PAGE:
Quincy Run is one of the 8 Tidal Tributaries of the Anacostia River. It flows through the northeastern reach of a greenway which forms a riparian buffer for this fragile, but remarkable river. The riparian area along Quincy Run extends this greenway, however fragmented, through historic Bladensburg, to the Baltimore Washington Parway -itself a unique and extensive greenway.
Quincy Run's greenway terminates in a preserved nature Park in Cheverly. Neighbors living in the headwaters report visits by some of the large waterbirds which navigate along the greenway to back yard fishpond for a snack. The greenway is also used by osprey which nest in Cheverly's watertower about 1 mile east of the confluence.
Quincy Run Watershed
From its headwaters in the Cheverly Nature Park, Quincy Run flows westward 1.3 miles through residential neighborhoods, the Bladensburg Neighborhood Park, Kenilworth North Industrial Area, and on to its confluence with the Anacostia River at the Bladensburg Waterfront Park. The watershed includes 488 acres of residential, commercial, industrial, and institutional property, as well as natural areas. This includes such important sites as Bladensburg Elementary School, the Port Towns Community Boathouse, and the historic Bostwick House.
Everyone in Maryland lives with 15 minutes of a river or stream. Don't see flowing water near your home? Many urban streams flow in underground pipes. For almost one third of its total length, Quincy Run is confined in pipes.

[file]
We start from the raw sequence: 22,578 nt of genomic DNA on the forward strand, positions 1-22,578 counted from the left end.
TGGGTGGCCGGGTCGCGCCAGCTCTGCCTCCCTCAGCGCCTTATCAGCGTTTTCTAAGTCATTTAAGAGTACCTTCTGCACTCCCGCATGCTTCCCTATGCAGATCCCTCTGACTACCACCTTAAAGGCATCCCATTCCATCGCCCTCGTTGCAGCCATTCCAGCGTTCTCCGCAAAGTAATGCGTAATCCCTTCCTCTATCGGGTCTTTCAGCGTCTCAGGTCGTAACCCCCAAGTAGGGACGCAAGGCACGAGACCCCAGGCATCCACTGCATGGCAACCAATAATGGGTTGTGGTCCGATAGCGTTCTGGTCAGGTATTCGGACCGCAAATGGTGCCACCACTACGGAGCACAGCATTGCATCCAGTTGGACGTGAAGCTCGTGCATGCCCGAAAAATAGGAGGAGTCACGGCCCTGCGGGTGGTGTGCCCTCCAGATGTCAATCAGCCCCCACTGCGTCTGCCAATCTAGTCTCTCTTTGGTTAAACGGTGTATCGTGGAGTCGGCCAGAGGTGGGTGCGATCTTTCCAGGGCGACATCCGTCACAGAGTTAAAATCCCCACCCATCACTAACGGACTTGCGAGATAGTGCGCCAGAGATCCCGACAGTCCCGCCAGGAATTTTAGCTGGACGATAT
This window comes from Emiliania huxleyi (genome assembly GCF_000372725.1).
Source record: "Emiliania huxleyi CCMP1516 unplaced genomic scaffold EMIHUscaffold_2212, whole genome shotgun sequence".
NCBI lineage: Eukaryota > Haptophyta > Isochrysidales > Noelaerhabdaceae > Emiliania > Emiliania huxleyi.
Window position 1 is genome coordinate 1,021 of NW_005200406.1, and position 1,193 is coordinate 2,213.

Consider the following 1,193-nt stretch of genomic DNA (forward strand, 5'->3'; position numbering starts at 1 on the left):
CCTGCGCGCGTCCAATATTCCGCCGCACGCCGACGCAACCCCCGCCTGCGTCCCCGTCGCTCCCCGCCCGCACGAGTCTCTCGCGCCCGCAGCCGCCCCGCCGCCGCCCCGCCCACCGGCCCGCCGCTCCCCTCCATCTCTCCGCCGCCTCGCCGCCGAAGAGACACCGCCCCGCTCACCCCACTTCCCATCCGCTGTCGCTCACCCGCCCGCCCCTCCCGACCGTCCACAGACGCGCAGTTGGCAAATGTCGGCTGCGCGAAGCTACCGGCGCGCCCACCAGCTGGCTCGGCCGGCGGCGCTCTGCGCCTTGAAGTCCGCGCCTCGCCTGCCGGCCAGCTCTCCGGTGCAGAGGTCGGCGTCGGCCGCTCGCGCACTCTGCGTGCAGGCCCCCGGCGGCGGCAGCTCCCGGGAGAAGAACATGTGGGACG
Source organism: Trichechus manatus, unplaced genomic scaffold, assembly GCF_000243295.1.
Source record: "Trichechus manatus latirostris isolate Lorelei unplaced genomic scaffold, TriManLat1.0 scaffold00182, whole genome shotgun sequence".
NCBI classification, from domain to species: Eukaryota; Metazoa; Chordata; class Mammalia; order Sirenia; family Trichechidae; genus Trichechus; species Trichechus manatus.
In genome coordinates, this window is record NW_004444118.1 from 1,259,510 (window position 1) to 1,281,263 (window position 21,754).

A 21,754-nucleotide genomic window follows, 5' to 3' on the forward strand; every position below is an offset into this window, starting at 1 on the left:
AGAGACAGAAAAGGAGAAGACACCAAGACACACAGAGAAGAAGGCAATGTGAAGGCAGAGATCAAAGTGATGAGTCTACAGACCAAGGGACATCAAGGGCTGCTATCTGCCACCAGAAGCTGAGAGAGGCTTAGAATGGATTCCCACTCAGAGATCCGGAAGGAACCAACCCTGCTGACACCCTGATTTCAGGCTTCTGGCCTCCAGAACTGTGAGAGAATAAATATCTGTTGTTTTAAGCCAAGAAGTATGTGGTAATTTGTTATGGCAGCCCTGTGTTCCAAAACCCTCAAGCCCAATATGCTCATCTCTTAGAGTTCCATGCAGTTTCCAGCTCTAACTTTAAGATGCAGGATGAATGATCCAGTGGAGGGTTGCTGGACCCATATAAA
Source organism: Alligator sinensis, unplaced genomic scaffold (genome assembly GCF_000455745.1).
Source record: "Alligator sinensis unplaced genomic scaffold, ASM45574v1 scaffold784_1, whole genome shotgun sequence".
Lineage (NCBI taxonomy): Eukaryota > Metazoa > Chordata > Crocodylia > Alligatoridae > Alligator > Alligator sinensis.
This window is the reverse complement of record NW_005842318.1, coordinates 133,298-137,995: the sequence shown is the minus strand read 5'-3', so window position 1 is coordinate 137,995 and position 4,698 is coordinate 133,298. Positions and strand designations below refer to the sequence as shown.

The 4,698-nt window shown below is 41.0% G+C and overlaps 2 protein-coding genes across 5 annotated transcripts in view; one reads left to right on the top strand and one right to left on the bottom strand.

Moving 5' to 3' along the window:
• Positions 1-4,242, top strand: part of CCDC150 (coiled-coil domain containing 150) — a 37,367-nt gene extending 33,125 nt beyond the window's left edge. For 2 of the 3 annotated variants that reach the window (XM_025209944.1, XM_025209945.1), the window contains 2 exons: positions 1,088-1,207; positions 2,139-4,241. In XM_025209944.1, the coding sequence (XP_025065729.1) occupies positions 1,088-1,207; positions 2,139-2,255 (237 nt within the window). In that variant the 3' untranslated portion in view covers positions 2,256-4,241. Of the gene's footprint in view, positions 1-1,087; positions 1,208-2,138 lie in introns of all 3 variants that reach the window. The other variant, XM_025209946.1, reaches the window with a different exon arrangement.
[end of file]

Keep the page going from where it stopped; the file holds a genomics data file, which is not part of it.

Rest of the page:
Near its confluence with the Anacostia at the Bladensburg Waterfront Park, Quincy Run is crossed by the Anacostia Riverwalk Trail, opened in October of 2016. At high tide, paddling is possible for a distance of about 500 feet up Quincy Run. There passage is blocked to watercraft by a grill where the stream flows below the CSX Railroad. Despite this barrier and the concrete channel which carries the stream through the WSSC Service Yard, Quincy Run is home to beaver, fish, frogs, salamanders and many other species. Terrestrial animals, including fox, deer, and racoons, live in the larger natural areas of the watershed. The "navigable" section of the stream is sheltered and provides glimpses of the remnant ecosystems that Friends of Quincy Run work to restore.
The Anacostia Watershed is comprized of 176 square miles - 112,640 acres - including parts of the District of Columbia, Prince George's and Montgomery Counties. Largest of the 8 major watersheds in Prince George's County, the Anacostia is part of the Potomac River Basin - an important tributary of the Chesapeake Bay.